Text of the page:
I have been interested for the past two days in an app that has shown great promise. My Apps is an app from a company called iGenApps available for the iPhone that promises to change the landscape of iPhone programming, by bringing self-made apps to the masses, without the need to learn cumbersome code. The app is available for $1.99 at the app store and its 3rd iteration was brought into the light by a road show that took the web by storm this week. At a demonstration at a conference, appropriately named DEMO.COM, the company was able to show how easy it is to develop a rudimentary application on the iPhone and make it available as a web app for usage by anyone to whom you email the web address.
I actually stopped dictating my charts after I saw the demo on thursday and proceeded to drop 2 hours into creating an app that I've been toiling over for my call group. In the space of 20 minutes I was able to create the app that I had toiled over in Objective-C for months. Granted the UI was relatively generic and standard, it was perfect for what I needed it for. And 20 minutes would have been all that I needed to create, distribute and sing the praises of this app until something went terribly wrong!
I was unable to see a preview of my app. I tried several times, but could never get the chance to see what my app actually looked like in the wild. I tried different things, even having one of my partners sign up and recreating the app through their account. But to no avail, the app would get stuck in trying to do a preview. I knew that I was not alone when a few other users started mentioning this on the comments section of the App store. So I sent an email to the company, followed by a message to their Technical Support team (which the app stated to use) and then on Twitter. Despite all three modes there was no response from the company. Tweets on Twitter from other users were not useful, with a plethora of retweets supporting the view of how much of a game changer this app would become. But it was obvious that none of the people tweeting had actually used the product. There were no negative tweets except my own. I assume that the company, an obvious startup, had become oblivious to the negative comments in the App store since they were on their road tour .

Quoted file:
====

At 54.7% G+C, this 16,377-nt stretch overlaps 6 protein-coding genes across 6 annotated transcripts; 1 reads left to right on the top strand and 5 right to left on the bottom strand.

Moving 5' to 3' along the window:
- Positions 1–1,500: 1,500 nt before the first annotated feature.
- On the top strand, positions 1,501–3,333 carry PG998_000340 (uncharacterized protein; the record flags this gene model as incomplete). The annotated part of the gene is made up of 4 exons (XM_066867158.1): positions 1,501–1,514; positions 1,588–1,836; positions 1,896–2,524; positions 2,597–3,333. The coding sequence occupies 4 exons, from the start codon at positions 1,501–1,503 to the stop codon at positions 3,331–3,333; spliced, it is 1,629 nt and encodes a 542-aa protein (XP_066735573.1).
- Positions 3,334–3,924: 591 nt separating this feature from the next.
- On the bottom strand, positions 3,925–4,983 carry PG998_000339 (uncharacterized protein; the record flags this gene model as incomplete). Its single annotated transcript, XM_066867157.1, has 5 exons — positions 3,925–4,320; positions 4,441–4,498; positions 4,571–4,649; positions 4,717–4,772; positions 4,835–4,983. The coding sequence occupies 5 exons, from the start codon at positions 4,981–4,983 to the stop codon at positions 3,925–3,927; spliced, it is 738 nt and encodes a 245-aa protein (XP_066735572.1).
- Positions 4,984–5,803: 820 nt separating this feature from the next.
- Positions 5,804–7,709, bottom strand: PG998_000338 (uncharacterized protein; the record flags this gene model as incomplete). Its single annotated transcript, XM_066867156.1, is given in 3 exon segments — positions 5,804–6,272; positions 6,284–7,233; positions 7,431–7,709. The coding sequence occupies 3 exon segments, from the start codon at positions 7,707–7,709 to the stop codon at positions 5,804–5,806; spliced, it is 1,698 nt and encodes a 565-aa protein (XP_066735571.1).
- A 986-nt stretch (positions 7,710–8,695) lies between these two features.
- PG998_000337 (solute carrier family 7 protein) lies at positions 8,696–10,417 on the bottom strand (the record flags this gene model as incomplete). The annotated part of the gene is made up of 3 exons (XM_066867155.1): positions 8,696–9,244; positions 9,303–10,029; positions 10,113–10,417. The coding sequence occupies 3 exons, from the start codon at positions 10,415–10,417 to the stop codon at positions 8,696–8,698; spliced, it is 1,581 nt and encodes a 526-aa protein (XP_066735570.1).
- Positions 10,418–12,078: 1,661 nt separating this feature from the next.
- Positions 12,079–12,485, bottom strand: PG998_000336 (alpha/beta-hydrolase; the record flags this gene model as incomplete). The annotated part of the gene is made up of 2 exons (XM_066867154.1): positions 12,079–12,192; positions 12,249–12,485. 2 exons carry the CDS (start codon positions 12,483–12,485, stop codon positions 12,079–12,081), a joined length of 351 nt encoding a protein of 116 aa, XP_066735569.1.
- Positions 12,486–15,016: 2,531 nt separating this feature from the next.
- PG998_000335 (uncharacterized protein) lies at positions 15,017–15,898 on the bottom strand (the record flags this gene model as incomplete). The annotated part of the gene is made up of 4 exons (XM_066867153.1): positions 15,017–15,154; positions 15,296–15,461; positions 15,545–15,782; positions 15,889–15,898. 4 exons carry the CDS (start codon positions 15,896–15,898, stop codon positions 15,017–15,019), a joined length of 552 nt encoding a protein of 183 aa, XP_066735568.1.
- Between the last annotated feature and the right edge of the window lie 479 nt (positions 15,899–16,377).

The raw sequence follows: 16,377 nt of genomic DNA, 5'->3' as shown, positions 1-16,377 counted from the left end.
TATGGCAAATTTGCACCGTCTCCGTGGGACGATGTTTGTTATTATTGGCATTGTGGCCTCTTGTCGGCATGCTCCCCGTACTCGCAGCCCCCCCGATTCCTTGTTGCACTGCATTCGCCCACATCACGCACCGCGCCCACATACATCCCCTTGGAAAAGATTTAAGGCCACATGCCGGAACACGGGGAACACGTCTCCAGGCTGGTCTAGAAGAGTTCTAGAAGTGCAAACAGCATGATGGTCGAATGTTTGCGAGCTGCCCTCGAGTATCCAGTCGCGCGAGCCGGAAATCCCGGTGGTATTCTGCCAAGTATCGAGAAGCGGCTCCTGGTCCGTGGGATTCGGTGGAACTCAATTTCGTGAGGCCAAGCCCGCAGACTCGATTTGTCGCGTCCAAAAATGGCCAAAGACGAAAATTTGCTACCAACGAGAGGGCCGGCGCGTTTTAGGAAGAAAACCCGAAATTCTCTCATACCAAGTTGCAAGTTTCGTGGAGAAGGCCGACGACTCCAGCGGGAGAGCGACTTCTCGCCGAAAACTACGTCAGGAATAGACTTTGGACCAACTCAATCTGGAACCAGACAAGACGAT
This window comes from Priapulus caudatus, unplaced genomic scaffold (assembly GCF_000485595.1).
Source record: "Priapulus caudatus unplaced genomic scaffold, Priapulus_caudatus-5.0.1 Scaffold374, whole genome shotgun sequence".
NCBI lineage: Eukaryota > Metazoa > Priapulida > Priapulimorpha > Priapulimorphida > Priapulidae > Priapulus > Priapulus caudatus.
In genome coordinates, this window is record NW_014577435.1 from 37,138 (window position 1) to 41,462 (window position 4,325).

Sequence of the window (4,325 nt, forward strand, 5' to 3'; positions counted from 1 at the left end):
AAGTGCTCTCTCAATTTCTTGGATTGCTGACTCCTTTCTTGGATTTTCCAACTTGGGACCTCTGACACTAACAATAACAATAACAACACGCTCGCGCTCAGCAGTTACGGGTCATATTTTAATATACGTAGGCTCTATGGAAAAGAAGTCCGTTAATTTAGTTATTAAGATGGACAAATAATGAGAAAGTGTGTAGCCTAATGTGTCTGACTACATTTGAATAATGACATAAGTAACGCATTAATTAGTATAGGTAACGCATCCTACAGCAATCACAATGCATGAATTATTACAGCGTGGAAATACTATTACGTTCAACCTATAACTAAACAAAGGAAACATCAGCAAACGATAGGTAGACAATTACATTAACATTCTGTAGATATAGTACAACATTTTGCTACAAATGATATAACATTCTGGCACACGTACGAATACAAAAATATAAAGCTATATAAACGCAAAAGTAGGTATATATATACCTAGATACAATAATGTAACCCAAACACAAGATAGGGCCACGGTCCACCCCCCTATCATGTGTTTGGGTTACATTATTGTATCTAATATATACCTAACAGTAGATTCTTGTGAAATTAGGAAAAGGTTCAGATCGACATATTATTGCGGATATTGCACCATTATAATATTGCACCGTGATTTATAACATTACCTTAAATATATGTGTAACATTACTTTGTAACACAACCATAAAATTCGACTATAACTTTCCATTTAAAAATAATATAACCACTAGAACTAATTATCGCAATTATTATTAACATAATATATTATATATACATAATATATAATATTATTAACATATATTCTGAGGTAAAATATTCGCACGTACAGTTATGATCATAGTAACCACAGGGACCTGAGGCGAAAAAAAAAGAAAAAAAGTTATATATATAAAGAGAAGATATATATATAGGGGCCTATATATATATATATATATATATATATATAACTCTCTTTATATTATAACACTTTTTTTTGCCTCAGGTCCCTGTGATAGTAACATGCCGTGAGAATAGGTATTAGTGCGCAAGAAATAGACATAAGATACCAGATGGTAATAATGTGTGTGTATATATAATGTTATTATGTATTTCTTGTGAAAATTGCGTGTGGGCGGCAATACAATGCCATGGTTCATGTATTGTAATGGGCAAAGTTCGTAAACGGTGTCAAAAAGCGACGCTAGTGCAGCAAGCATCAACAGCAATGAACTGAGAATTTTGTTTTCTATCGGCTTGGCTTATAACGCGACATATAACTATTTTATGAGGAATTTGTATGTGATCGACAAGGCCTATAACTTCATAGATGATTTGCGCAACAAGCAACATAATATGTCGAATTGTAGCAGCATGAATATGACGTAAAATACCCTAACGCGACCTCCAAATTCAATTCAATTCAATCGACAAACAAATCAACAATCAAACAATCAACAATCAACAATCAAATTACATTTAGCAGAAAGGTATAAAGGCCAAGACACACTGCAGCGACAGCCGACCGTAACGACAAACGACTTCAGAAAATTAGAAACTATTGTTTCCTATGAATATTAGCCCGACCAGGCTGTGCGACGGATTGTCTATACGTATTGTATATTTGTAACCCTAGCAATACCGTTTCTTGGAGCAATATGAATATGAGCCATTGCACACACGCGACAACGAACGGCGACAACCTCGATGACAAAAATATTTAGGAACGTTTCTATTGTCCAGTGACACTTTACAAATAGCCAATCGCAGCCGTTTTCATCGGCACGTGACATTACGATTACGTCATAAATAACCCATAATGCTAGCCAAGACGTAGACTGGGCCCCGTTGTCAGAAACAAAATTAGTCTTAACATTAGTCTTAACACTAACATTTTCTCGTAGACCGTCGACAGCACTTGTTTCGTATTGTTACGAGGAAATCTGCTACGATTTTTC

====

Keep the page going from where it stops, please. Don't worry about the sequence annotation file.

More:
I would like to assume that there was oblivion and that the company was completely unaware, because the deafening silence was essentially disturbing. I managed to see the wonderful reviews on the App store go from 5 stars for version 1.02 of their software to 1 star for the current version 1.03. I obviously wished that I was privy to the earlier versions. This is a problem for startups that I have seen on several occasions - How to communicate with your customers when things go wrong? And quite honestly, I think that this is probably the worst thing that could have happened to iGenApps. Imagine being the leaders of a company, performing an incredible demonstration, wowing the internet community, even stopping a physician in his tracks from dictating so that he could look at this sensational app, only to have a server go down. With such worldwide attention, it would seem that even if there was a disaster on a server, the company would get ahead of this and mention it in a tweet or on their web site. Apple does this!
As of this writing a few people have written that they have received word that there is a server issue at iGenapps and that it is directly affecting the Previews. It is hoped that they will correct this by the end of this weekend. But the real problem here is that we are finding this out through other users who are lucky enough to get an email. This is not a good idea for a company that is poised to be a game changer. Other companies are using Twitter or at the very least, releasing server updates on their website. But this deafening silence is awful.
I personally see this company and its product as game changers. I think that there will be more companies coming to the forefront who will do the same, if not better, but IGenapps needs to improve on its ability to communicate with its customers if it is to lead in this nascient category.